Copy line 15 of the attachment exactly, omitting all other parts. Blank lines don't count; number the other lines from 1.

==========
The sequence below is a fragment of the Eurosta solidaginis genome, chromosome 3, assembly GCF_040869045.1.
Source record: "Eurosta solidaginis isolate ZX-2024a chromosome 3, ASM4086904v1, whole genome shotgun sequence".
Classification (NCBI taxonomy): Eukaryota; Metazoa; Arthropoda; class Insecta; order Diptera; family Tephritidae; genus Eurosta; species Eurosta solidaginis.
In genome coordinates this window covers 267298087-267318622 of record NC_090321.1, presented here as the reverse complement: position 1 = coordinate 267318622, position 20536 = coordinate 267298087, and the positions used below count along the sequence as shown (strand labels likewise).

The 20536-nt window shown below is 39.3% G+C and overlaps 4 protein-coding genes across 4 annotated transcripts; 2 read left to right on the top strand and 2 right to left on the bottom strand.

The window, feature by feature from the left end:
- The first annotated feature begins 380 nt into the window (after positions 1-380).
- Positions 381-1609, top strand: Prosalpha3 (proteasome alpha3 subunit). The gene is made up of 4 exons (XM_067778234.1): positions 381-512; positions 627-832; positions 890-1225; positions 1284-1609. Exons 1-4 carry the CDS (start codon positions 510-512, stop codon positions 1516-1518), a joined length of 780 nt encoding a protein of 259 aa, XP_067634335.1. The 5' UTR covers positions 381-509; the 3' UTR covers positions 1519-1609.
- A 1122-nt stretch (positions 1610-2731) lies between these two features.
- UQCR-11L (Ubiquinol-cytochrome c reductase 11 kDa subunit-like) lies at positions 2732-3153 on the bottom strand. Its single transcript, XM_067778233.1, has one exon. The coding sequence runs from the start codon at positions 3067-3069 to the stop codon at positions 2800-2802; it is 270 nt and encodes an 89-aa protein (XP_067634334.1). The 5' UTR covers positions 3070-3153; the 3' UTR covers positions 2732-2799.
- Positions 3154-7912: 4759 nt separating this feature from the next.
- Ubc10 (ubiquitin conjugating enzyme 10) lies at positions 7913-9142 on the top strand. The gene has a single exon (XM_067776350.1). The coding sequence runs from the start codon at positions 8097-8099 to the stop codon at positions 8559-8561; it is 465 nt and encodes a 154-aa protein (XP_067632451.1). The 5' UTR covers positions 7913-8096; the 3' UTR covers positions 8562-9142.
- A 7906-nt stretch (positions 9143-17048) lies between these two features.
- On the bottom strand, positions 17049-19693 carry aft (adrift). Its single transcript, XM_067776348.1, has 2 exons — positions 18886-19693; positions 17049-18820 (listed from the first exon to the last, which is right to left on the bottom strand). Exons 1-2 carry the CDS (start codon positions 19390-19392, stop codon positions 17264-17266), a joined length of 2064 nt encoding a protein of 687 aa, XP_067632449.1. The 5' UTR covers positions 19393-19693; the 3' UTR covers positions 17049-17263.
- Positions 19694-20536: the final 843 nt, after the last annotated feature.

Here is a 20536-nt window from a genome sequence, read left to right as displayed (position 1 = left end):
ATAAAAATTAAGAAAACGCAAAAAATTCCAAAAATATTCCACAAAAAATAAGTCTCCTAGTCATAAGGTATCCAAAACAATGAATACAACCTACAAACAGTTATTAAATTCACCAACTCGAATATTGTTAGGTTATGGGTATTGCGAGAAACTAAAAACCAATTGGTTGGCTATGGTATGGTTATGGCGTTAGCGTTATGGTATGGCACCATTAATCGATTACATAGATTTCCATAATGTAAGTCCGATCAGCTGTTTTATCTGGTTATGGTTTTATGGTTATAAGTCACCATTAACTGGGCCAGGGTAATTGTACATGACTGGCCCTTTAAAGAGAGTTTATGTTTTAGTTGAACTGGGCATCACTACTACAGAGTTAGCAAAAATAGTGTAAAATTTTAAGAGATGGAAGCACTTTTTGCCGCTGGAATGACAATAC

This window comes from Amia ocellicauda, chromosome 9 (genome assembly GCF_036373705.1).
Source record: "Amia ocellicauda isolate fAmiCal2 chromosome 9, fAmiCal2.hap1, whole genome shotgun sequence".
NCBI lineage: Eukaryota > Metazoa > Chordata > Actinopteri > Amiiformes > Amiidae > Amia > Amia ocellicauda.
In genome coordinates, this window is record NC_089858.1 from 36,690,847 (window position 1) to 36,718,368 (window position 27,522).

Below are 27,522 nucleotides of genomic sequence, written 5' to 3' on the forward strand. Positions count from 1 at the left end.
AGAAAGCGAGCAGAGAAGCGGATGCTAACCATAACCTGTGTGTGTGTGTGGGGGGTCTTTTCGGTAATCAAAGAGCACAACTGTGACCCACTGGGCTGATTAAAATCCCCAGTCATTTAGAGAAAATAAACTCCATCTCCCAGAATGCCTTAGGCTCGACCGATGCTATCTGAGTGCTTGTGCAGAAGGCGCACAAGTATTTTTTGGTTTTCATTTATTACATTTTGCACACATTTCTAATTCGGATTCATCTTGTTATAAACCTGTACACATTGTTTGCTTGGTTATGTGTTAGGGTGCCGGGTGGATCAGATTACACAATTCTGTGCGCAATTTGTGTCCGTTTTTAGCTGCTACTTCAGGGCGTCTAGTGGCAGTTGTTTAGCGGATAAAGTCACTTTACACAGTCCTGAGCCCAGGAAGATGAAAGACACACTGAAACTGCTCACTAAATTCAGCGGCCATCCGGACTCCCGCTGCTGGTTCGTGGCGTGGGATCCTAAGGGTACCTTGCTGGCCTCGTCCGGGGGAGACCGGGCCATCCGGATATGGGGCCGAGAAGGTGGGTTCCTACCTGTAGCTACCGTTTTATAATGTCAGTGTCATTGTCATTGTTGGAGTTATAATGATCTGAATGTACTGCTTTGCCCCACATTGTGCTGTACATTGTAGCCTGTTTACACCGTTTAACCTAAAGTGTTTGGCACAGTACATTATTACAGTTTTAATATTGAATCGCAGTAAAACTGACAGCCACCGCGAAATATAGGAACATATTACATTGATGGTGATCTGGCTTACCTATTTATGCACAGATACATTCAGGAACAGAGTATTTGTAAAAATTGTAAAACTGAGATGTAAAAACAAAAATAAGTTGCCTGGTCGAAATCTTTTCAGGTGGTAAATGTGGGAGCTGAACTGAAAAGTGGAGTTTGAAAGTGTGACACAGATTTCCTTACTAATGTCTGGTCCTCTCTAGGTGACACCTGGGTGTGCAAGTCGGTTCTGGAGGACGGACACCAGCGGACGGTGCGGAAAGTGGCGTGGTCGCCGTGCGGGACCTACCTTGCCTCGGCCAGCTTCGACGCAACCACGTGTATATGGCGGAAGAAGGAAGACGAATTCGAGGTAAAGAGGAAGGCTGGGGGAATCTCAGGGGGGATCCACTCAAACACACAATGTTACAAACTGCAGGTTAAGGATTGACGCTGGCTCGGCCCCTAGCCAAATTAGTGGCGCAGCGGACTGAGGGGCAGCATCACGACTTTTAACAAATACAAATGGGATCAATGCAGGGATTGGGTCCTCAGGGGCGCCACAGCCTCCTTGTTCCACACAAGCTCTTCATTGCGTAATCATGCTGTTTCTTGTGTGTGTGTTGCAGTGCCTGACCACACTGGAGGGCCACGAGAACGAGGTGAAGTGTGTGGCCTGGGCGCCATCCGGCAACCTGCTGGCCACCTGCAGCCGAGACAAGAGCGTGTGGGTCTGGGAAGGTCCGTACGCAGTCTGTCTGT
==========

- Positions 19694-20536: the final 843 nt, after the last annotated feature.